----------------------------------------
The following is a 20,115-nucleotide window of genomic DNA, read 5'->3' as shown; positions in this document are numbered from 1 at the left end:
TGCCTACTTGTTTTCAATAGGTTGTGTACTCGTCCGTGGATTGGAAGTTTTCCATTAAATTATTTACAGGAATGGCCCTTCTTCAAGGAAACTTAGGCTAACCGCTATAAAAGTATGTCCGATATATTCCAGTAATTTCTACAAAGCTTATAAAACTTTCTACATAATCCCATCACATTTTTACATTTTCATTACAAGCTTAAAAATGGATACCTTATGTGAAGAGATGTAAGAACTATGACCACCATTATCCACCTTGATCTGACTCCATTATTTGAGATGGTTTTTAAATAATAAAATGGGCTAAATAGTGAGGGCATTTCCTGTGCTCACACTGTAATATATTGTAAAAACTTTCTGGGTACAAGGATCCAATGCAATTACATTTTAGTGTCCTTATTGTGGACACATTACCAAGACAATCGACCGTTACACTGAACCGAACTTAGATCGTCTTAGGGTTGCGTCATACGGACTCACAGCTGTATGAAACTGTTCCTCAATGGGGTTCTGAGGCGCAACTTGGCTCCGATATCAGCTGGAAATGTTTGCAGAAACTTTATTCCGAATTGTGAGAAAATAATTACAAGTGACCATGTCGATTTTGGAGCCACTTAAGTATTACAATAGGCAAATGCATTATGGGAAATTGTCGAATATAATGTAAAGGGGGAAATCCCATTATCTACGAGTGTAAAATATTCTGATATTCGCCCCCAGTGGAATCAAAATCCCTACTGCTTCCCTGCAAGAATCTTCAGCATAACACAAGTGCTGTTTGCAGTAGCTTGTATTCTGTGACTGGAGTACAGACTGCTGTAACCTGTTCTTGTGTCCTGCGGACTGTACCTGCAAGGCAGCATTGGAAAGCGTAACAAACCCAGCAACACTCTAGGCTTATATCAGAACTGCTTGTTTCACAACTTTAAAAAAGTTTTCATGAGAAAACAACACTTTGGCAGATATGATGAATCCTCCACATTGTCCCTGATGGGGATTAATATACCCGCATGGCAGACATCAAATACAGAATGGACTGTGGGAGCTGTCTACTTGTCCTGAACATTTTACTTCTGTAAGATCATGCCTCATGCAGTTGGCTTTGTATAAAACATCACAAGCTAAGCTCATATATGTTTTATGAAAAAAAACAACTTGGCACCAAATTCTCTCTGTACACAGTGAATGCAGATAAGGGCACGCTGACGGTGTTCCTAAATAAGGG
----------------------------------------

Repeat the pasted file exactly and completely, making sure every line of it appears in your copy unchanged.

The following is a 20,115-nucleotide window of genomic DNA, read 5'->3' as shown; positions in this document are numbered from 1 at the left end:
TGCCTACTTGTTTTCAATAGGTTGTGTACTCGTCCGTGGATTGGAAGTTTTCCATTAAATTATTTACAGGAATGGCCCTTCTTCAAGGAAACTTAGGCTAACCGCTATAAAAGTATGTCCGATATATTCCAGTAATTTCTACAAAGCTTATAAAACTTTCTACATAATCCCATCACATTTTTACATTTTCATTACAAGCTTAAAAATGGATACCTTATGTGAAGAGATGTAAGAACTATGACCACCATTATCCACCTTGATCTGACTCCATTATTTGAGATGGTTTTTAAATAATAAAATGGGCTAAATAGTGAGGGCATTTCCTGTGCTCACACTGTAATATATTGTAAAAACTTTCTGGGTACAAGGATCCAATGCAATTACATTTTAGTGTCCTTATTGTGGACACATTACCAAGACAATCGACCGTTACACTGAACCGAACTTAGATCGTCTTAGGGTTGCGTCATACGGACTCACAGCTGTATGAAACTGTTCCTCAATGGGGTTCTGAGGCGCAACTTGGCTCCGATATCAGCTGGAAATGTTTGCAGAAACTTTATTCCGAATTGTGAGAAAATAATTACAAGTGACCATGTCGATTTTGGAGCCACTTAAGTATTACAATAGGCAAATGCATTATGGGAAATTGTCGAATATAATGTAAAGGGGGAAATCCCATTATCTACGAGTGTAAAATATTCTGATATTCGCCCCCAGTGGAATCAAAATCCCTACTGCTTCCCTGCAAGAATCTTCAGCATAACACAAGTGCTGTTTGCAGTAGCTTGTATTCTGTGACTGGAGTACAGACTGCTGTAACCTGTTCTTGTGTCCTGCGGACTGTACCTGCAAGGCAGCATTGGAAAGCGTAACAAACCCAGCAACACTCTAGGCTTATATCAGAACTGCTTGTTTCACAACTTTAAAAAAGTTTTCATGAGAAAACAACACTTTGGCAGATATGATGAATCCTCCACATTGTCCCTGATGGGGATTAATATACCCGCATGGCAGACATCAAATACAGAATGGACTGTGGGAGCTGTCTACTTGTCCTGAACATTTTACTTCTGTAAGATCATGCCTCATGCAGTTGGCTTTGTATAAAACATCACAAGCTAAGCTCATATATGTTTTATGAAAAAAAACAACTTGGCACCAAATTCTCTCTGTACACAGTGAATGCAGATAAGGGCACGCTGACGGTGTTCCTAAATAAGGG